James Bryson, Regional Lead Coordinator, US Environmental Protection Agency, Region 1 (New England)
Overview of the type, location and challenges of compliance assistant in the Renovation, Repair and Painting Rule in New England.
|States’ Prevention Efforts
Representatives from each New England State
Representatives from each New England state will provide a snapshot of their State’s prevention efforts.
|2:45-3:45||Concurrent Breakout Sessions
You will be asked at registration to select one sessionduring this time frame.
|Business Side of Lead: Risk & Liability
Chris Seufert, Esq., Seufert Law Offices, PA
Attorney Christopher Seufert has over 25 years of experience litigating lead paint poisoning cases on behalf of both tenants and landlords. He is a frequent guest lecturer on the topic, assistant adjunct professor of law for toxic tort litigation at Northeastern University Law School and he has litigated lead paint poisoning cases in both State and Federal Courts as well as appellate courts. He will present the business/legal risks to the landlords and the legal rights of the tenants in a lead poisoning case.
|Outreach at the Local and Municipal Level (Part II of II) A continuation of the 1:30-2:30 session.|
|Renovation, Repair and Painting (RRP) vs Lead Abatement
Martin Wood, President, Institute for Environmental Education, Inc.
This session will consider the differences and similarities of RRP and Lead Abatement projects. Where is there overlap, and where are they different. While some aspects of state regulations will be touched on, the primary focus will be on the Federal regulations, including EPA, OSHA and HUD regulations.
|Legislative History of Lead-Based Paint – Title X
Matt Ammon, Director, Programs Division, Office of Lead Hazard Control & Healthy Homes, US Department of Housing and Urban Development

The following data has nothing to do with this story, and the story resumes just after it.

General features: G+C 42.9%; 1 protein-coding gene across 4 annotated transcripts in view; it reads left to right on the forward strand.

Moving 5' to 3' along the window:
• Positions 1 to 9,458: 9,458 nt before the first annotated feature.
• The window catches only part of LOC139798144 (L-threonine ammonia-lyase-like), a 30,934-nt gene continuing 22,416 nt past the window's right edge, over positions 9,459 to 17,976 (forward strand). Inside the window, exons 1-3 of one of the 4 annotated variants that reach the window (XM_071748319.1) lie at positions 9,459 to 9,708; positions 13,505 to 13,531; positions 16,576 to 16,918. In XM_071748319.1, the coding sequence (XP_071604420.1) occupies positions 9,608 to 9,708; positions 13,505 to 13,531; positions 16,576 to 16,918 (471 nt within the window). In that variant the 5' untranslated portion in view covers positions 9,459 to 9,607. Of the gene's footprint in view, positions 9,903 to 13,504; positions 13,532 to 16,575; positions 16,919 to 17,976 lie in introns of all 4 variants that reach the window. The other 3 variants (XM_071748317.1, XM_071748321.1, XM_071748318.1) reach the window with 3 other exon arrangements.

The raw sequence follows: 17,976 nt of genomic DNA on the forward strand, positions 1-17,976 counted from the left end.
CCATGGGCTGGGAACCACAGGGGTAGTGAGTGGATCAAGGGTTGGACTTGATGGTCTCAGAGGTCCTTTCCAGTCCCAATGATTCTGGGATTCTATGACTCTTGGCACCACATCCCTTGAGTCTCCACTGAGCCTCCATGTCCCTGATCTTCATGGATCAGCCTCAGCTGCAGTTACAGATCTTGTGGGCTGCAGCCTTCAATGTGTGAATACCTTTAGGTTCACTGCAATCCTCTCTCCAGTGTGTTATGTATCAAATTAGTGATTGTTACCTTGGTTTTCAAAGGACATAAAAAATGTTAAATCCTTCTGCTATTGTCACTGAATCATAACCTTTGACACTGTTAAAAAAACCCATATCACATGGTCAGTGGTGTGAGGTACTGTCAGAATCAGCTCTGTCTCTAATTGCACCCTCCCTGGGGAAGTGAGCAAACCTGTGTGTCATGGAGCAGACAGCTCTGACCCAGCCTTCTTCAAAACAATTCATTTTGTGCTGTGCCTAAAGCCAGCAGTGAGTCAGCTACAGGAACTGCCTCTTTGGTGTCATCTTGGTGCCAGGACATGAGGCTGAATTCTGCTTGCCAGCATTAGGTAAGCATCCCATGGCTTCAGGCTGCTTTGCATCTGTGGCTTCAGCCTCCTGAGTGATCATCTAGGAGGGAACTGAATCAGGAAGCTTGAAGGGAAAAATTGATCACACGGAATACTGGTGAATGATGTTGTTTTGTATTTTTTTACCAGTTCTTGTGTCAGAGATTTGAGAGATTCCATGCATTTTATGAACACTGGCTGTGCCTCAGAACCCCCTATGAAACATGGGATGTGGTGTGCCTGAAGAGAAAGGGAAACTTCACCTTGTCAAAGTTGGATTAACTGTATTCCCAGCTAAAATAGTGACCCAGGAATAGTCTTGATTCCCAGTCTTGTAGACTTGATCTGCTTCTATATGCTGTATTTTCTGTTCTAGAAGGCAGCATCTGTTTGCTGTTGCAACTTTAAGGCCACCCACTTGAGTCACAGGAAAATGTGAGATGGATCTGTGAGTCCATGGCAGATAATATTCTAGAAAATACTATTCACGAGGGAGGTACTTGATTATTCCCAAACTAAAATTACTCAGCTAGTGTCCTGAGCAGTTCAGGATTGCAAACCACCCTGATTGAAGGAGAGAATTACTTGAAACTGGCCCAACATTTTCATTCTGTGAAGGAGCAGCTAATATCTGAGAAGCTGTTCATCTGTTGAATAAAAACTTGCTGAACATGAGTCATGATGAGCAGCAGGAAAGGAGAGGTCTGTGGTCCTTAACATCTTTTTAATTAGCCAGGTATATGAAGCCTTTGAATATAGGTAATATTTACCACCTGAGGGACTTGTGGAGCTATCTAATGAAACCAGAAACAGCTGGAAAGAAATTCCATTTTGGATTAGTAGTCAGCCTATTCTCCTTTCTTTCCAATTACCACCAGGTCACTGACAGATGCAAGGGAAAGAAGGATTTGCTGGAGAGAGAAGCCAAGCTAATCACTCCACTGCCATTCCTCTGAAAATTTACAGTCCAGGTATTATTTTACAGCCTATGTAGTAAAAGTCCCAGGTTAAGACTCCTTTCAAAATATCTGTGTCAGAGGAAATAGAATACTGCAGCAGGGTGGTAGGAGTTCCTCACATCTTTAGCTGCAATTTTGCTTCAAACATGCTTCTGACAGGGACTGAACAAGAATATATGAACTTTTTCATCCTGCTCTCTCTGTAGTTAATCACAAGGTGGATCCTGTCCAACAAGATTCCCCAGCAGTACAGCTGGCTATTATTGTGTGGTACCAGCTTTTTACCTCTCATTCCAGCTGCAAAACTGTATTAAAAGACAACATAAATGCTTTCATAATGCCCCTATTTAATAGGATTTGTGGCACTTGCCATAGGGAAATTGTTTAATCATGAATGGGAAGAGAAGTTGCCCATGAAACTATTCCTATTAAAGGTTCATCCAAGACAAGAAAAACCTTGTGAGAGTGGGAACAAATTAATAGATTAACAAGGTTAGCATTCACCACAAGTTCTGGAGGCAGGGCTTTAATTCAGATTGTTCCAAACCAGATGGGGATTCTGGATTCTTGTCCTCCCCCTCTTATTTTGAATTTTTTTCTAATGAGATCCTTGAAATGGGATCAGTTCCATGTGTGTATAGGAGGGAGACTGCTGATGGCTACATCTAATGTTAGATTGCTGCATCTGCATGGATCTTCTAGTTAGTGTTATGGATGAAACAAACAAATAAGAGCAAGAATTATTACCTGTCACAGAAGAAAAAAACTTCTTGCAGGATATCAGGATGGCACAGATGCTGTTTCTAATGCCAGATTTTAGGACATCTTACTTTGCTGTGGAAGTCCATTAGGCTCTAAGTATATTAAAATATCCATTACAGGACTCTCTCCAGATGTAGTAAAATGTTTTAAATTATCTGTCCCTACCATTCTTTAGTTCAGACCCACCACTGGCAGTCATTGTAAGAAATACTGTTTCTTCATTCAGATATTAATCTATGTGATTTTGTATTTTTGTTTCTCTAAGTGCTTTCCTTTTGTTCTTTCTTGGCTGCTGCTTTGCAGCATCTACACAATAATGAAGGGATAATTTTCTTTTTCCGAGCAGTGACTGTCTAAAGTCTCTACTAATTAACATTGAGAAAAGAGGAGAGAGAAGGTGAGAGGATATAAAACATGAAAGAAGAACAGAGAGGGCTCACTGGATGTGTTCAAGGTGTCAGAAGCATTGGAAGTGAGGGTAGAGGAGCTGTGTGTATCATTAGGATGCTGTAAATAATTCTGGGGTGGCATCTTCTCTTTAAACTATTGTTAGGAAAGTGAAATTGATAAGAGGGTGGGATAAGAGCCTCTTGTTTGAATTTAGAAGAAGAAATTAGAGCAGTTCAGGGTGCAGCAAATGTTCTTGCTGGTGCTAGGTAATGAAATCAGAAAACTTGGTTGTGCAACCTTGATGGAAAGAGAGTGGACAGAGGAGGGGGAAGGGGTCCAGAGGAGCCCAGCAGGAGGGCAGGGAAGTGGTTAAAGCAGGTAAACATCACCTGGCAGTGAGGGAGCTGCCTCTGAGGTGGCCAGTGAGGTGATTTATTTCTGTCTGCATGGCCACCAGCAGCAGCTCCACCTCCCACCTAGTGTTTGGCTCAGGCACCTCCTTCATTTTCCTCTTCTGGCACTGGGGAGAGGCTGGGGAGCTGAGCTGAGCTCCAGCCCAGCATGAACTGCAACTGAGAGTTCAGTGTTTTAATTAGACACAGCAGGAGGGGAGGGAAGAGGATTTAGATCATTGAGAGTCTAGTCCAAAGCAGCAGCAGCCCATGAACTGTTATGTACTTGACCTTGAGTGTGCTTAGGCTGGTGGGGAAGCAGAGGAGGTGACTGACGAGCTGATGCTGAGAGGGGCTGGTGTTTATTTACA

Despite the enactment of laws in the early 1970’s requiring the federal government to eliminate, as far as practicable, lead-based paint hazards in federally owned, assisted, and insured housing, the Federal response to this national crisis was limited. The “Residential Lead-Based Paint Hazard Reduction Act of 1992” was the defining moment in our country’s history in developing a national strategy to remove lead-based hazards in housing. Join Mr. Ammon as he reviews where twenty-three years of this law and one amendment has brought our country.
|HUD Outreach Efforts Prevent Lead Poisoning and Support States’ Efforts
Chris Corcoran, Project Manager, Connecticut Children’s Healthy Homes Program
John Eastman, Healthy Housing Coordinator, City of Providence, Rhode Island
HUD grantees from the New England States will provide a summary of their outreach efforts over the past 2-3 years, and how their work intersects with state and local government efforts to ensure families live in lead-safe homes, that at-risk families are aware of potential lead hazards in their housing, and how they promote and support licensure/certification and the RRP Rule.
|4:00-4:45||Keynote – Multi-Interest Projects: Navigating Differences to Find a Path Forward
Tom Irwin, Vice President and Director, NH Conservation Law Foundation, NH’s Advocacy Center
Senator Dan Feltes (D), NH Senate District 15
It can often feel like working on a project with multiple interests is similar to herding cats. In 2015, stakeholders from throughout New Hampshire worked together over several months to prepare legislation that would change the state’s lead law. These meetings required assembling and working with a broad range of groups with varying interests. Stakeholders worked to navigate the many interests involved, with the goal of better protecting New Hampshire children from the threat of lead poisoning
|4:45-6:00||Networking Reception, Exhibits|
|Friday, November 6, 2015
*Only HUD Grantees and NELCC Steering Committee Members are invited to attend.
|8:30-9:00||Arrival, Coffee & Introductions|
|9:00-11:30||Improved Collaboration between State & HUD Grantees
HUD Grantees are invited to spend the morning to have a facilitated discussion on improving collaboration between States and Grantees. The States’ program representatives want to know what’s working, what’s not, and what you can do for eachother. We hope that you choose to join us!
|11:30-2:30||NELCC Steering Commmittee Meeting|